Posted on: February 4, 2021
This second edition of GAME ANIM: Video Game Animation Explained has been something a labour of love for me as I researched the medium’s origins with an all-new chapter on 2D & Pixel Art Animation. After all, I myself began animating with what’s now known as “pixel art” as a kid in the early-90s, painstakingly recreating Street Fighter II characters’ poses from screenshots in fighting game tips books, and mocking up memory-efficient level art tile-sets in Deluxe Paint III & IV on my Commodore Amiga. Towards the end of high school I was incredibly fortunate to be invited to my local game studio back in Scotland, (DMA Design, creators of Grand Theft Auto) after sending in a portfolio on floppy disk, but upon visiting was utterly devastated to be informed that games were moving away from pixels, instead adopting the then horrendously blocky characters (to my eyes) and stretched textures of early video game 3D. Every trick and technique I’d spent years learning was all for nought. Soon after, I sold my computer and gave up on games.
Instead, I went to art college and discovered traditional animation, making crude animations on everything from zoetropes and phenakistiscopes, to cels and stop-motion. I never even considered making video games for several years, until the day I discovered the fluid motion-capture of the Tekken series and fell in love all over again. Characters were finally moving as fluidly as they did at the pinnacle of 2D arcade games. Luckily for me, my school had just opened a lab of cutting-edge (for the time) Silicon Graphics machines which no-one else was using, and so I came to love animating 3D video games.
All this to say: I just hit my 20th year animating games professionally and I’m more excited now about the current state and future of video game animation than ever. This is because of the breadth of experiences available to players now, enabling a wide variety of creative opportunities for game animators. Beautiful 2D and pixel art animation has seen a resurgence in smaller indie titles, and has become something of a cultural touchstone for video games across the greater internet due to association with what are now classic games, and the ease with which aspiring animators can create and share their work.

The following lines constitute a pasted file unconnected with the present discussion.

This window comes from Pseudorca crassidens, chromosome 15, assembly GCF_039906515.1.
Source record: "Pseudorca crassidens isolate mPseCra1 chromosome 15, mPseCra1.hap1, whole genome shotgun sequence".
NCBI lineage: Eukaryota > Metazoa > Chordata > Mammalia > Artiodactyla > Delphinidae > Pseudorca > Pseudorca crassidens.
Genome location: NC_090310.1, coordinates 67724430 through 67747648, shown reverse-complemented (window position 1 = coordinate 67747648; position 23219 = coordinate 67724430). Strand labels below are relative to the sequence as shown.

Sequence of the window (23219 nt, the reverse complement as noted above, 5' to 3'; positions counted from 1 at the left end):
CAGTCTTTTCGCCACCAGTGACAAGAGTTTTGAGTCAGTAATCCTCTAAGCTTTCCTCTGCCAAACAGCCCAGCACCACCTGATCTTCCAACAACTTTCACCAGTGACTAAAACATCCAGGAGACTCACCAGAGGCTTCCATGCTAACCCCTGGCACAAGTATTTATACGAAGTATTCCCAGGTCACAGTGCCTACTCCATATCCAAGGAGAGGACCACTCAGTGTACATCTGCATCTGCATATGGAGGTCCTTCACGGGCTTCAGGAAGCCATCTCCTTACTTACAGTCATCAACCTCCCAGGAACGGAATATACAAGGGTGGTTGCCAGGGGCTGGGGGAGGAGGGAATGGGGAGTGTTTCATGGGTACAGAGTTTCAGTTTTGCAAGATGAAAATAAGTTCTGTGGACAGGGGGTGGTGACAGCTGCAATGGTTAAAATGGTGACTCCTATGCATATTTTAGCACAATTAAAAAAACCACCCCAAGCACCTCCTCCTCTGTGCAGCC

This new chapter reflects my strong belief that now is the time to capture and codify the work practices of decades of 2D game artists and animators, to which end I’ve enlisted the knowledge and expertise of some of the best 2D and pixel animators working in games today. There’s just something so satisfying about the meticulous placement of pixels on the screen and the liberation that comes with being able to bring to life anything you can imagine without the need for modeling or rigging. This freedom is further enhanced by the simplicity and ease of use of 2D animation software, (not to mention the affordable price compared to 3D), all lending itself to the minimalist, almost impressionistic aesthetic of the 2D games of today, especially when juxtaposed with the biggest AAA blockbusters on which I’ve spent most of my career.
But video game animation has never been about looking backwards, so there’s also a whole new section in the chapter Our Project: Motion Capture covering the developing technique of Motion Matching. Now that motion matching has shipped in several games, this is practical experience laid out in an example shotlist, as well as an attempt to dispel some misunderstandings about the technology formed back when it was purely theoretical. This is, of course, in addition to everything present in the first edition - essentially rounding out the book’s contents into an even more complete explanation of all areas of video game animation.
As ever, I really do hope you find this book useful and can’t wait to see what the aspiring animators of tomorrow will create. It's never been easier to begin making video game animation – an exciting medium entertaining more people around the world now than ever.